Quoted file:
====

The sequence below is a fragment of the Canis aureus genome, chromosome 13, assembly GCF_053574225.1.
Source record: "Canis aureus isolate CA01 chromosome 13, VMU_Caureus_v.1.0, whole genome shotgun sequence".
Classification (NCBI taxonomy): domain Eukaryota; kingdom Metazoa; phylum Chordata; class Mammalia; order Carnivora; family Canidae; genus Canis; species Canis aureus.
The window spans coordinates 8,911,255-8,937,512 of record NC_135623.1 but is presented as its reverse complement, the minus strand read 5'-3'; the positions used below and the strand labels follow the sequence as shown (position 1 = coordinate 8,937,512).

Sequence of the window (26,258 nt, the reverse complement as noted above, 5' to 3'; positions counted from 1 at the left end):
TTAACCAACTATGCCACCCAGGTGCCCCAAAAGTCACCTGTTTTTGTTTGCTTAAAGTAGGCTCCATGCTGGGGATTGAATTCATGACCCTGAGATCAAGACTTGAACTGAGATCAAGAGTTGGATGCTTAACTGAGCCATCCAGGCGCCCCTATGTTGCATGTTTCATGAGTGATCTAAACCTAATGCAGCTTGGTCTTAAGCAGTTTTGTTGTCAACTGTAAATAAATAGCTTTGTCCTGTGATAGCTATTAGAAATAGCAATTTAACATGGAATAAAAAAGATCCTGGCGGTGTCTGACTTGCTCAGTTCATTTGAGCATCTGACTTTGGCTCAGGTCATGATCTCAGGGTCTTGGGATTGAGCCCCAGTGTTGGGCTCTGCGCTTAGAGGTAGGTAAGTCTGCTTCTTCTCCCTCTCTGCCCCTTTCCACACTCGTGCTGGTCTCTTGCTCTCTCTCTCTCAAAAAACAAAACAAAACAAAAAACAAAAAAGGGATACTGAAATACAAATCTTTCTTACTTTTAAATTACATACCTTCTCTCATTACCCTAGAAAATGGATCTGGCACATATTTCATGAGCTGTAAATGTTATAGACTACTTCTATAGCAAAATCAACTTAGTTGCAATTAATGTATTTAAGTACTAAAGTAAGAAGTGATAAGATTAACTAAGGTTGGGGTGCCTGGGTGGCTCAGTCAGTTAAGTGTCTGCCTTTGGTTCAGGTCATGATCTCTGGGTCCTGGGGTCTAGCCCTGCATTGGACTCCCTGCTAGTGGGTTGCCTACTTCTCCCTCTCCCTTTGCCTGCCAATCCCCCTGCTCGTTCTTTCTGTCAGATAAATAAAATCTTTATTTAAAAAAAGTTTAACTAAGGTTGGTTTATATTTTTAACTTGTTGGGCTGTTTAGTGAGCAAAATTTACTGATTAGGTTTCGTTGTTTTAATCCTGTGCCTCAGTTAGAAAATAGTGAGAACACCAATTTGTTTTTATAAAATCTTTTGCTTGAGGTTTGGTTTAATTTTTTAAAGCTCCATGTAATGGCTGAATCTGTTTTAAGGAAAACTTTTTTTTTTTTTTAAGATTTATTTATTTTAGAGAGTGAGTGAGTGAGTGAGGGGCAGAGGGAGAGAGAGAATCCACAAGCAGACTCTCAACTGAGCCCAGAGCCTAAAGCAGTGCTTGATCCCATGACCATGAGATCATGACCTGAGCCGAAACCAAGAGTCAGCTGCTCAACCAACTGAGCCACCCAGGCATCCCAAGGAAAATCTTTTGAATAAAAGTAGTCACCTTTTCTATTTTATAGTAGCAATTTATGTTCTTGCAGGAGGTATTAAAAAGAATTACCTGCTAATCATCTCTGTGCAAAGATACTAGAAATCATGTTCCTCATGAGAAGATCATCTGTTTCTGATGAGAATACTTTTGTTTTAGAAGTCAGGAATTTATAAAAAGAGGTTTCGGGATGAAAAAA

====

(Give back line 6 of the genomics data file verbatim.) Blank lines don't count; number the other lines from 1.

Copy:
TTAACCAACTATGCCACCCAGGTGCCCCAAAAGTCACCTGTTTTTGTTTGCTTAAAGTAGGCTCCATGCTGGGGATTGAATTCATGACCCTGAGATCAAGACTTGAACTGAGATCAAGAGTTGGATGCTTAACTGAGCCATCCAGGCGCCCCTATGTTGCATGTTTCATGAGTGATCTAAACCTAATGCAGCTTGGTCTTAAGCAGTTTTGTTGTCAACTGTAAATAAATAGCTTTGTCCTGTGATAGCTATTAGAAATAGCAATTTAACATGGAATAAAAAAGATCCTGGCGGTGTCTGACTTGCTCAGTTCATTTGAGCATCTGACTTTGGCTCAGGTCATGATCTCAGGGTCTTGGGATTGAGCCCCAGTGTTGGGCTCTGCGCTTAGAGGTAGGTAAGTCTGCTTCTTCTCCCTCTCTGCCCCTTTCCACACTCGTGCTGGTCTCTTGCTCTCTCTCTCTCAAAAAACAAAACAAAACAAAAAACAAAAAAGGGATACTGAAATACAAATCTTTCTTACTTTTAAATTACATACCTTCTCTCATTACCCTAGAAAATGGATCTGGCACATATTTCATGAGCTGTAAATGTTATAGACTACTTCTATAGCAAAATCAACTTAGTTGCAATTAATGTATTTAAGTACTAAAGTAAGAAGTGATAAGATTAACTAAGGTTGGGGTGCCTGGGTGGCTCAGTCAGTTAAGTGTCTGCCTTTGGTTCAGGTCATGATCTCTGGGTCCTGGGGTCTAGCCCTGCATTGGACTCCCTGCTAGTGGGTTGCCTACTTCTCCCTCTCCCTTTGCCTGCCAATCCCCCTGCTCGTTCTTTCTGTCAGATAAATAAAATCTTTATTTAAAAAAAGTTTAACTAAGGTTGGTTTATATTTTTAACTTGTTGGGCTGTTTAGTGAGCAAAATTTACTGATTAGGTTTCGTTGTTTTAATCCTGTGCCTCAGTTAGAAAATAGTGAGAACACCAATTTGTTTTTATAAAATCTTTTGCTTGAGGTTTGGTTTAATTTTTTAAAGCTCCATGTAATGGCTGAATCTGTTTTAAGGAAAACTTTTTTTTTTTTTTAAGATTTATTTATTTTAGAGAGTGAGTGAGTGAGTGAGGGGCAGAGGGAGAGAGAGAATCCACAAGCAGACTCTCAACTGAGCCCAGAGCCTAAAGCAGTGCTTGATCCCATGACCATGAGATCATGACCTGAGCCGAAACCAAGAGTCAGCTGCTCAACCAACTGAGCCACCCAGGCATCCCAAGGAAAATCTTTTGAATAAAAGTAGTCACCTTTTCTATTTTATAGTAGCAATTTATGTTCTTGCAGGAGGTATTAAAAAGAATTACCTGCTAATCATCTCTGTGCAAAGATACTAGAAATCATGTTCCTCATGAGAAGATCATCTGTTTCTGATGAGAATACTTTTGTTTTAGAAGTCAGGAATTTATAAAAAGAGGTTTCGGGATGAAAAAA